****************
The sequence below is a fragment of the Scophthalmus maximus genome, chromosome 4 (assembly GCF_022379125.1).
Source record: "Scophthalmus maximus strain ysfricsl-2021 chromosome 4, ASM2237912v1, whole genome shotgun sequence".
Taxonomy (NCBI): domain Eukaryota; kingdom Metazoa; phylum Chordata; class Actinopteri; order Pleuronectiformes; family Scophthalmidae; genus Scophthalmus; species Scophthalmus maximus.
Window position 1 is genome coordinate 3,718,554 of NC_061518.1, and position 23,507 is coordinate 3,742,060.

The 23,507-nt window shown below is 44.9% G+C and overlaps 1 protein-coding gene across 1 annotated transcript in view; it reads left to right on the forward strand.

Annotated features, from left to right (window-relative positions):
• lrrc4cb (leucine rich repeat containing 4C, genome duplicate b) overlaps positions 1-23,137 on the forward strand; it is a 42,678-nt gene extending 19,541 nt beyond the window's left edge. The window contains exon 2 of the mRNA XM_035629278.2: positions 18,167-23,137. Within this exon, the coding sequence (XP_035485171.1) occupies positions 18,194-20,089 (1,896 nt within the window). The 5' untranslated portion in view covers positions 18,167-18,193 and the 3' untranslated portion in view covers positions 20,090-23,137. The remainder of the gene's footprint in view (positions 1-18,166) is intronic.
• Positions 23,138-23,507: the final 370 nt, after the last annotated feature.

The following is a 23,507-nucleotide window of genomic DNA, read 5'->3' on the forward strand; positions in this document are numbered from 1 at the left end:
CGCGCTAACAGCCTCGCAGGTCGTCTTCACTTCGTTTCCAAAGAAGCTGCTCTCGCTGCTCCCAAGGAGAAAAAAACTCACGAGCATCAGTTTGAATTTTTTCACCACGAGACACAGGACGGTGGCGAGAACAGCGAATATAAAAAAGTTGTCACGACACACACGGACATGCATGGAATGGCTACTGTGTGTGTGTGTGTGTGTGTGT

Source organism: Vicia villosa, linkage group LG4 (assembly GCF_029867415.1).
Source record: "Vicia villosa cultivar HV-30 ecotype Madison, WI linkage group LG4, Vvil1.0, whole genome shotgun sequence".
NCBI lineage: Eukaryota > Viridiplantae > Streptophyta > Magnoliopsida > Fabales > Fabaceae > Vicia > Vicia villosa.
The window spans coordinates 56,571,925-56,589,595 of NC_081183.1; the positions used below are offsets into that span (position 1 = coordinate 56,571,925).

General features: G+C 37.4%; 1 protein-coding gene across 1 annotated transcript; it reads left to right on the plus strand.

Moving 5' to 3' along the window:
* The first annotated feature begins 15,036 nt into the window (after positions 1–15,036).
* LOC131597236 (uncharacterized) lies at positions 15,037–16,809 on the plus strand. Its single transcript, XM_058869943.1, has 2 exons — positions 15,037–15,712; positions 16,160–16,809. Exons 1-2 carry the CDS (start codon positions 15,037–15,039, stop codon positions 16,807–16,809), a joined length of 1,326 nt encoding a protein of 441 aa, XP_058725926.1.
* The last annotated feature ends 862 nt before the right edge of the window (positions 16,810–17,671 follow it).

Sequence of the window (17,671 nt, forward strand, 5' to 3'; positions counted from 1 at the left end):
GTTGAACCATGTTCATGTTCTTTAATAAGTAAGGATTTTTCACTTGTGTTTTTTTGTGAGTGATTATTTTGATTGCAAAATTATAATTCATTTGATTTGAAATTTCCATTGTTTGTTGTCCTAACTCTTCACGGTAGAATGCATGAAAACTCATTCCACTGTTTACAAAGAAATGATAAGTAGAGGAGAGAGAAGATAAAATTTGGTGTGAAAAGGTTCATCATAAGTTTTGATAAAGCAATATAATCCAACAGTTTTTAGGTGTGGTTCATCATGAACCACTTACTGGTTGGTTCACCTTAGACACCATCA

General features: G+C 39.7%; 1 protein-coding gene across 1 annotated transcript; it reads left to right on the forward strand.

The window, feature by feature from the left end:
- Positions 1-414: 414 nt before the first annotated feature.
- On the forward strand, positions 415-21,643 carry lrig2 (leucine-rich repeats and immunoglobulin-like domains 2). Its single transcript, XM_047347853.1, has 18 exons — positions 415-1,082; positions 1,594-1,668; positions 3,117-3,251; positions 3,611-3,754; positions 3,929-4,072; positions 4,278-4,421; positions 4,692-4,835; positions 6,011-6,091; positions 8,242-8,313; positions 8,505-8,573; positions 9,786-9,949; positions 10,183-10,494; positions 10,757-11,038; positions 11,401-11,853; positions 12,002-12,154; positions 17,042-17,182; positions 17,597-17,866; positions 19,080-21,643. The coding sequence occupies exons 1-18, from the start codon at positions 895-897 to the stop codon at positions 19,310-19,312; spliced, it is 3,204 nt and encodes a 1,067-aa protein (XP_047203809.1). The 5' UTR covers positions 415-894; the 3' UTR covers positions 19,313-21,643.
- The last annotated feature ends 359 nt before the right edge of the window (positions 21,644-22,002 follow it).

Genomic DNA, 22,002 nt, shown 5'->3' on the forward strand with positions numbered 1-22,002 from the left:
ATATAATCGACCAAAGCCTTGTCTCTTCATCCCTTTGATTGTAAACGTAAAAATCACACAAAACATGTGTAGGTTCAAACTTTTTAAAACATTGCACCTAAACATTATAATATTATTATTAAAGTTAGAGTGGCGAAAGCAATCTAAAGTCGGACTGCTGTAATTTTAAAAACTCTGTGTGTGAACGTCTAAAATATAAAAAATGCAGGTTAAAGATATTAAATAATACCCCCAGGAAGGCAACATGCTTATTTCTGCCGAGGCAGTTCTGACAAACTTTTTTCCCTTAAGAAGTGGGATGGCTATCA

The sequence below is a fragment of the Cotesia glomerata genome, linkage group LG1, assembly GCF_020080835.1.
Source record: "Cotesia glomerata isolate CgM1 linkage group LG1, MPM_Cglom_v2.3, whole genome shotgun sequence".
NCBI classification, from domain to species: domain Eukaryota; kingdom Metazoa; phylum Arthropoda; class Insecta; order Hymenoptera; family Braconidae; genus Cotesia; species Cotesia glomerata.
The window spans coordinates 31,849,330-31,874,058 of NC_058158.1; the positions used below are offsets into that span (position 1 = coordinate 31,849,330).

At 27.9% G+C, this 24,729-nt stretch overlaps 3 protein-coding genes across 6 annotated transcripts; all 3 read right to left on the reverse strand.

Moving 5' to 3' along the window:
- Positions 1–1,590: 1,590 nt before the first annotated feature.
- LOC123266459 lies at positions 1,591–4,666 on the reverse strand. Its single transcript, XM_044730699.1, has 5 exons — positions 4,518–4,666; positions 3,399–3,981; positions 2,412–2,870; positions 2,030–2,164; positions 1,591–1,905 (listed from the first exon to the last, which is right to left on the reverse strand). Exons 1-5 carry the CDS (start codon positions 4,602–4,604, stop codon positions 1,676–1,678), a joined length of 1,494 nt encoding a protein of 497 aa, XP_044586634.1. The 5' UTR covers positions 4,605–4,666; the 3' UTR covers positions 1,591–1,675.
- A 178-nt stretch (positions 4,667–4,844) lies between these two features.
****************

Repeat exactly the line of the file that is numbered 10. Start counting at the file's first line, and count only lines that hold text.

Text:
CGCGCTAACAGCCTCGCAGGTCGTCTTCACTTCGTTTCCAAAGAAGCTGCTCTCGCTGCTCCCAAGGAGAAAAAAACTCACGAGCATCAGTTTGAATTTTTTCACCACGAGACACAGGACGGTGGCGAGAACAGCGAATATAAAAAAGTTGTCACGACACACACGGACATGCATGGAATGGCTACTGTGTGTGTGTGTGTGTGTGTGT